Madison, WI. – To celebrate the centennial anniversary of the 19th Amendment being added to the Constitution on August 26th, the Wisconsin Historical Society, along with First Lady Kathy Evers, are posting a video series on social media that takes the viewer through the history of the suffrage movement celebrating the stories of Wisconsin women and their fight for voting rights. A new video will be posted each week leading up to August 26.
“The centennial anniversary of the passage of the 19th Amendment is a cause for both celebration and reflection. We celebrate 100 years of allowing women the right to vote, while acknowledging that barriers to voting still exist. As we honor the suffragist movement and plan a celebration to commemorate the centennial, it is important to understand our history and acknowledge that not all women benefitted equally,” said First Lady Kathy Evers.
The struggle for women’s suffrage in Wisconsin lasted for over 70 years. Throughout those decades, Wisconsin legislatures introduced dozens of bills that would have granted state and local voting rights to women but the bills needed to pass two consecutive sessions of the legislatures before being submitted to the people of Wisconsin as a referendum. Wisconsin voted on a referendum in 1912, but the measure failed.
After decades of activism, in 1919, the United States Congress finally passed a proposal to amend the Constitution and grant women the right to vote in all elections. As with all amendments it needed to be ratified by thirty-six states in order to be approved. From that day on, suffrage supporters in each state had to petition their state legislatures to approve the amendment.
It wasn’t until August 26th, 1920 that the Amendment was added to the Constitution and took effect across the country. It is also important to acknowledge that the women’s suffrage movement did not guarantee voting rights for everyone. Most women of color continued to be denied the right to vote until later legislation expanded voting rights.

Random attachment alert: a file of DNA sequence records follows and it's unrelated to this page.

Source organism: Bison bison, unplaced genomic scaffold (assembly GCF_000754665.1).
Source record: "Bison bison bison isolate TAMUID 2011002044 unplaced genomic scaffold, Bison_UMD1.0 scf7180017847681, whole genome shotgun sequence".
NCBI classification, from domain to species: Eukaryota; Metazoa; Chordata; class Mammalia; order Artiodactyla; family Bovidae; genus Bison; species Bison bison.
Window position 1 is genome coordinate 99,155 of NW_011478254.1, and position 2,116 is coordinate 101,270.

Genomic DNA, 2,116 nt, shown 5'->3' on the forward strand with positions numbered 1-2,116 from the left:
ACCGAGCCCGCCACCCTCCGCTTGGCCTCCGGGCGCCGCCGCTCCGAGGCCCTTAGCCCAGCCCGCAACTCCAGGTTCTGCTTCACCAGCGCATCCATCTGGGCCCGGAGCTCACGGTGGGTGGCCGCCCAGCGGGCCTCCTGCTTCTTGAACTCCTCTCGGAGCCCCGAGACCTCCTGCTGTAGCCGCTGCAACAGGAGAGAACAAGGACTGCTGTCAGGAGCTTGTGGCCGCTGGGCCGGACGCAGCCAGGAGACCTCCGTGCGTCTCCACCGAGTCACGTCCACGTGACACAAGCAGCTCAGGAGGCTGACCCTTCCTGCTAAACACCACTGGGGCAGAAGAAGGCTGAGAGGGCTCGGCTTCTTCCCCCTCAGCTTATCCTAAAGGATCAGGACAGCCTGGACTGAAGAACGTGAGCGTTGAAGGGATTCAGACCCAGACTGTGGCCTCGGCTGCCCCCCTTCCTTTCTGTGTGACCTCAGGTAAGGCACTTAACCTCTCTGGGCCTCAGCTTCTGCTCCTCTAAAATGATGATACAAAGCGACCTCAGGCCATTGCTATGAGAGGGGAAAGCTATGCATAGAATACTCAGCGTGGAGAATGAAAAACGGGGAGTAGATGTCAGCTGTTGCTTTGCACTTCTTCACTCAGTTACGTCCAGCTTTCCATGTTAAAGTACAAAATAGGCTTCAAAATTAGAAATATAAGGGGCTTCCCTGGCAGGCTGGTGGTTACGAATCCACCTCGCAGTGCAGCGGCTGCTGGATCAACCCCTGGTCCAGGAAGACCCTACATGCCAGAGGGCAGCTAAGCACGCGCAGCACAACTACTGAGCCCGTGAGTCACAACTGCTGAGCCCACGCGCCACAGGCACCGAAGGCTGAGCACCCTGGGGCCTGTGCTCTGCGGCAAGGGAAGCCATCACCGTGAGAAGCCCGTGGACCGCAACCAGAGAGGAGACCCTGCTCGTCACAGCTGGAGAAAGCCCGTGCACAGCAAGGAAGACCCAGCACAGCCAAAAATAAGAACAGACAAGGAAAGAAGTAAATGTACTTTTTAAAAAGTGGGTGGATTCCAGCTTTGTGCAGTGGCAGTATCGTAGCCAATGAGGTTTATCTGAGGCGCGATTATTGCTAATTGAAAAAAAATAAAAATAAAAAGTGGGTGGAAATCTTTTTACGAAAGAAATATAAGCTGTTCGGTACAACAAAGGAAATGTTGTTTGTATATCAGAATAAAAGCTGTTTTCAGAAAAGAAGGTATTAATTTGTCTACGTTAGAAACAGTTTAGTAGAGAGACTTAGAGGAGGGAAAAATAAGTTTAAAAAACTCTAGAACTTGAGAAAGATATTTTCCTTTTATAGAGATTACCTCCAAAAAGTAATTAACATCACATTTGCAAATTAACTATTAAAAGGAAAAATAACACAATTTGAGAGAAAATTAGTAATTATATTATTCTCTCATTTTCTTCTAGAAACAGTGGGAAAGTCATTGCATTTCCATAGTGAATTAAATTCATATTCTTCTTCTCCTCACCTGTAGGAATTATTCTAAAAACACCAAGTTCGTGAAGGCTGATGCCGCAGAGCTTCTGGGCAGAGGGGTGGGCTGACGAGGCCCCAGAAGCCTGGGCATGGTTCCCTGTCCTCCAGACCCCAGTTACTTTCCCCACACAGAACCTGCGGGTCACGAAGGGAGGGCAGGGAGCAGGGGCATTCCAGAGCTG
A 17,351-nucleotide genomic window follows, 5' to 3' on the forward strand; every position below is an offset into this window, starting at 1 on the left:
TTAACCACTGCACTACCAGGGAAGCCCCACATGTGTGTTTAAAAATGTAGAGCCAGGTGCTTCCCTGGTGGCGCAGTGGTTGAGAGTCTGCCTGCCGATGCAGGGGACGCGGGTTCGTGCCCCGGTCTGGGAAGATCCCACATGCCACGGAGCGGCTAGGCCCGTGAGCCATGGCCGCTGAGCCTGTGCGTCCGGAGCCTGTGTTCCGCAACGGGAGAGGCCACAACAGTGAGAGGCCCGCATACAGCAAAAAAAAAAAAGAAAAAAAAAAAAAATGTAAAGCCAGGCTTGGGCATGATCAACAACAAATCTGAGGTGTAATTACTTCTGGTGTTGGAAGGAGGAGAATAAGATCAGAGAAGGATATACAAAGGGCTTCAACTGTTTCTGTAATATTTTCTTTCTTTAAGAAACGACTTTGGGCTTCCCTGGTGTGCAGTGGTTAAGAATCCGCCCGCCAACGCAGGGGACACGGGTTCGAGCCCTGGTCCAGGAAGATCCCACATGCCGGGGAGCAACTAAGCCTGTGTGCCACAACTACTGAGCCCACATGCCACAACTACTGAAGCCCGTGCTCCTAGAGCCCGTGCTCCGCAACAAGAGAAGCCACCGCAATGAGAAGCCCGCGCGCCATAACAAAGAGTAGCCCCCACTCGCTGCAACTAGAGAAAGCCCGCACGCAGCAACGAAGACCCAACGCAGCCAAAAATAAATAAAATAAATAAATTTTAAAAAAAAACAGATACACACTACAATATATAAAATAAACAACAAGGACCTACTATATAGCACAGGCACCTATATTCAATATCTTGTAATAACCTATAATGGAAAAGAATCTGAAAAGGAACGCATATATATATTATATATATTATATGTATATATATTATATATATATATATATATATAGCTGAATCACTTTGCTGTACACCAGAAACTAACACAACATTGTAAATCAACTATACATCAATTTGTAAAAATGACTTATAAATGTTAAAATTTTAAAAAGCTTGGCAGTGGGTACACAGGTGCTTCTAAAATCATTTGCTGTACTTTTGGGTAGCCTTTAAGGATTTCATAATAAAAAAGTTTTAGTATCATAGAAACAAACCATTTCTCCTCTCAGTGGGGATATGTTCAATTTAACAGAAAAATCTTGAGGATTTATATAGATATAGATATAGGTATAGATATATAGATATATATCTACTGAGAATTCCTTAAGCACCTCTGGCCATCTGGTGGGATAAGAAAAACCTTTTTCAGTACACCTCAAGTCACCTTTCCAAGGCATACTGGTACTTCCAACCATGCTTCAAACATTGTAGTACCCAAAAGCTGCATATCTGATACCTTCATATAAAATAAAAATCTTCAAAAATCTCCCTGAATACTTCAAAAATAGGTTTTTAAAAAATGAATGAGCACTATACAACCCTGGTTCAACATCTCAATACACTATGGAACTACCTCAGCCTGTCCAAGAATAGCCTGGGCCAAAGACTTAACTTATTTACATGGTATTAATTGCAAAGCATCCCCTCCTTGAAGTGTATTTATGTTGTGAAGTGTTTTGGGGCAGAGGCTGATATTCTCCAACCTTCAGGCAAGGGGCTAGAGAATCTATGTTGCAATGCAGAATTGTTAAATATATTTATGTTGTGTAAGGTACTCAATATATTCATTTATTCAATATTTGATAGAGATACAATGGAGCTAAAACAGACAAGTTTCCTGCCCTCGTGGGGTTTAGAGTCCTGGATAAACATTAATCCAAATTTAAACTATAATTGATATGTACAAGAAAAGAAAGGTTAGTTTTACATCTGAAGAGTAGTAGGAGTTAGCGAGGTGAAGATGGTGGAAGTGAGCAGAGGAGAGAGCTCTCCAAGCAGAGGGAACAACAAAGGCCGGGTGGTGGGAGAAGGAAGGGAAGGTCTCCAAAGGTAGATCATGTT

“When Wisconsin ratified the 19th Amendment, it was the first state to fully certify their approval in Washington D.C. for the rights of citizens of the United States to vote and not be denied by the nation or the states on account of gender,” said Christian Overland, the Ruth and Hartley Barker director & CEO of the Wisconsin Historical Society. “As the state’s premier storyteller of history, we are supporting this centennial celebration, to serve as a call to action for all citizens of Wisconsin to think about the importance of voting rights and how we use our vote today.”
The Wisconsin Historical Society and First Lady Evers are encouraging everyone around the state to wear white and ring bells at noon on August 26 as a way to celebrate. People are asked to share how they are celebrating on social media and to use the hashtags #WomensVote100, #WIVotesforWomen and #BigHistoryIsHappening.
The Wisconsin Historical Society is also sharing information from their collections on this historic time in history at wisconsinhistory.org/